There is real liberatory potential with cryptographic personhood. By shedding references to bodies, cryptographic personhood makes room for identities that are not normatively embodied. It makes room for identities that make kin. These new kinds of identity systems could provide groundwork for tribal sovereignty,new kinds of governance, new kinds of states. Radically voluntary, non-geographic types of citizenship and membership.
At the same time, cryptographic personhood enables the usual suspects to recreate the same exclusionary systems of identity and citizenship, perhaps with even more control. States and corporations alike. I think of Snow Crash here.
How do we bend these futures toward the good ones? The answer probably has much to do with the streets and the halls of power as it does with technical practice.
Or someone with access to your key. How do we protect keys? That’s the subject of a future post.
I’m eliding a lot of technical detail here. The Wikipedia article on the subject could stand to be improved. Key concepts include checksums and hashing, and public-key cryptography. If anyone knows of a better explainer for cryptographic signatures, let me know.
Good operating system support for private key management is a critical prerequisite for several technologies. It’s a key bottleneck for broader adoption of cryptocurrencies, for example. Currently, users need to install wallets as browser extensions, standalone software, or weird physical devices. Needles to say, this mishmash of extensions and infrastructures often goes wrong.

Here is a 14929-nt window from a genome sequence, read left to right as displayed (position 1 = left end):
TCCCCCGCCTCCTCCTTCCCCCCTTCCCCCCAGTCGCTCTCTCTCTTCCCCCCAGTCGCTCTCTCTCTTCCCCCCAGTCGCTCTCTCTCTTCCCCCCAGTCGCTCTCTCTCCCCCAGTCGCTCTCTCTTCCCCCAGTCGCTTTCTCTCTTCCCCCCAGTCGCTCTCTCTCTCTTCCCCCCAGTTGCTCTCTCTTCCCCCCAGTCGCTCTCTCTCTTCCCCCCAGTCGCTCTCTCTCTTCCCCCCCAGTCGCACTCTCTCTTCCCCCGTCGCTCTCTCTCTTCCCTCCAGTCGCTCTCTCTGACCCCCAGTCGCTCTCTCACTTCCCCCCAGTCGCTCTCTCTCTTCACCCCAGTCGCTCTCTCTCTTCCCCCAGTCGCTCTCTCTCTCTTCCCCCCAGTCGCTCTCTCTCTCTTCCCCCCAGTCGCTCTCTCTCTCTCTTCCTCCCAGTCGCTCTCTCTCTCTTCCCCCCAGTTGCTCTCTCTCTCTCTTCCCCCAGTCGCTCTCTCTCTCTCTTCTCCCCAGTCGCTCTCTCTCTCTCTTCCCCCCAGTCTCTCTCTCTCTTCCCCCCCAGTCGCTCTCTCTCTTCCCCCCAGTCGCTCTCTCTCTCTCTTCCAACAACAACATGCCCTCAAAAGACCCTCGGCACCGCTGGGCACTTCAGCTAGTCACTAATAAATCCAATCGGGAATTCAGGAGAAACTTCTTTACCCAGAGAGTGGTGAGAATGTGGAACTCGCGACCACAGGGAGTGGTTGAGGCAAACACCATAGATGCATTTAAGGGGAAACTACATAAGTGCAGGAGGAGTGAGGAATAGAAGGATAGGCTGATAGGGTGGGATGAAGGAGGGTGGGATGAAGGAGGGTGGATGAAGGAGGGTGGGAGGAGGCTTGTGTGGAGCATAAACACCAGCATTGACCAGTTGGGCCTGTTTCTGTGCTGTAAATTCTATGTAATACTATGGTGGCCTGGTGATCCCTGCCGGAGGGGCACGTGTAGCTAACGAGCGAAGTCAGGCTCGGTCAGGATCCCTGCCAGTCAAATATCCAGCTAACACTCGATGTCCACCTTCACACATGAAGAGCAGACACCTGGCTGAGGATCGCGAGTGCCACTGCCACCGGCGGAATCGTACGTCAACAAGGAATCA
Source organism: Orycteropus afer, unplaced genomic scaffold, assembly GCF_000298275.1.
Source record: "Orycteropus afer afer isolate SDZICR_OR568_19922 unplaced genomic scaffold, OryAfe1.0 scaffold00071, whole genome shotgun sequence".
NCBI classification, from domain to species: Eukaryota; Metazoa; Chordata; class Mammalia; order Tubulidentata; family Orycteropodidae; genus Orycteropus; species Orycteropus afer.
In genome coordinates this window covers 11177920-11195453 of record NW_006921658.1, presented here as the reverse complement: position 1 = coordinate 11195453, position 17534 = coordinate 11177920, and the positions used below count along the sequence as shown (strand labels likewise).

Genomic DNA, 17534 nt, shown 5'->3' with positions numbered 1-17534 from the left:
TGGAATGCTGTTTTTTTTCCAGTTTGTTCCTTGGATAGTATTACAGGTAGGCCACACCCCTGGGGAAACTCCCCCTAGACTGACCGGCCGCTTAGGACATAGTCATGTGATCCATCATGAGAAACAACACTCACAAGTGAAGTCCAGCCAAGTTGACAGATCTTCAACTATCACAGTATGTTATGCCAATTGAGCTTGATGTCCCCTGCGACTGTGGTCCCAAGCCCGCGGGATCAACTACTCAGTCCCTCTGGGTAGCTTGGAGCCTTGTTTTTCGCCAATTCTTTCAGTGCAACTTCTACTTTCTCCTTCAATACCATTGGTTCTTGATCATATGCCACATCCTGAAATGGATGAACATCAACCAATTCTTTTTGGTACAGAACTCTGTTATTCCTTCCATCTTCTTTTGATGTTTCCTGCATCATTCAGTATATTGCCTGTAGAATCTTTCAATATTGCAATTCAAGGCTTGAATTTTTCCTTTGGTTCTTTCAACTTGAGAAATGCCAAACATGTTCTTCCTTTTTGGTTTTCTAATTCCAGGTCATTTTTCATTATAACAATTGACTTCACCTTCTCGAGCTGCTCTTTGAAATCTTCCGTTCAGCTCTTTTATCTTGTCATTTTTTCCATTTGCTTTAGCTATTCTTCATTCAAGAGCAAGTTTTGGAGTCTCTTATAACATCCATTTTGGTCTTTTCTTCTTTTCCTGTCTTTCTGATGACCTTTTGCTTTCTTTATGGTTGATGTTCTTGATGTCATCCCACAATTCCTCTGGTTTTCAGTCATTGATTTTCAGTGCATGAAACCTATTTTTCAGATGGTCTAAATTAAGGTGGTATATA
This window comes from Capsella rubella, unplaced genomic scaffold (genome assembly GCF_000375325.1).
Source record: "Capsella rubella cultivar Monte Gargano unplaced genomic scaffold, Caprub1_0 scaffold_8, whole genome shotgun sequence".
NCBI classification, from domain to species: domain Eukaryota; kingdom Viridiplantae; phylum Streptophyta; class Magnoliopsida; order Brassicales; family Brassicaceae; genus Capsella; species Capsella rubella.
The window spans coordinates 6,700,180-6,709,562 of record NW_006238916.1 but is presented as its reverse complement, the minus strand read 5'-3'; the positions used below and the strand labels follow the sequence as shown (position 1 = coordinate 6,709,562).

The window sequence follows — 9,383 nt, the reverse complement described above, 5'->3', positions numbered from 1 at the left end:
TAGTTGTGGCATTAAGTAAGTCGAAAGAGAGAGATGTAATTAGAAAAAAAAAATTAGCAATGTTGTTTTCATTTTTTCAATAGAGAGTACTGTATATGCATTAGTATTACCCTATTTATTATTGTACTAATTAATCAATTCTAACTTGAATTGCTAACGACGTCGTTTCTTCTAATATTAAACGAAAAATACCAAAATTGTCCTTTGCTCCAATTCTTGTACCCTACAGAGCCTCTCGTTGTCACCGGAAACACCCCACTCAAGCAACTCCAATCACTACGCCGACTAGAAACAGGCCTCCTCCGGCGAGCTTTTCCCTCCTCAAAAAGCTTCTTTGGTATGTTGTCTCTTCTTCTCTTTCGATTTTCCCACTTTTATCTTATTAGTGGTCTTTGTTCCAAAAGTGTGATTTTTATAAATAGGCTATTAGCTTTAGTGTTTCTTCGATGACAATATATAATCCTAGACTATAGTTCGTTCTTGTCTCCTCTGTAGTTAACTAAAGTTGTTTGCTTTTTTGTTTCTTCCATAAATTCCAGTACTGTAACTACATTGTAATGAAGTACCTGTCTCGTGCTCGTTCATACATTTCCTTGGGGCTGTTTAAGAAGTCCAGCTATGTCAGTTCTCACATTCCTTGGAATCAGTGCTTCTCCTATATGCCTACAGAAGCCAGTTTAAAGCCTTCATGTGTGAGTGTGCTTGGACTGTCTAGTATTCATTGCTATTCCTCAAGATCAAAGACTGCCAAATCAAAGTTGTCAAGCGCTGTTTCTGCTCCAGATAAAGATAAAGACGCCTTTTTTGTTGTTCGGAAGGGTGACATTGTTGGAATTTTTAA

See Estonia’s PR on their cryptographic identity cards. Hooking into the theme of last week’s post, Tomas Jermalavičius positions this identity system very explicitly as a vector of soft power.
Facebook’s cryptocurrency, Libra, is now called Diem. It’s not fully decentralized—it’s a more federated model, similar conceptually to what the People’s Bank of China might be cooking up.
As of April 27, 2021, a search for “cryptographic personhood” is a Googlewhack. A measure of success for this concept will be the extent to which those search queries expand!
Lewis, Jason Edward, et al. “Making kin with the machines.” Journal of Design and Science (2018).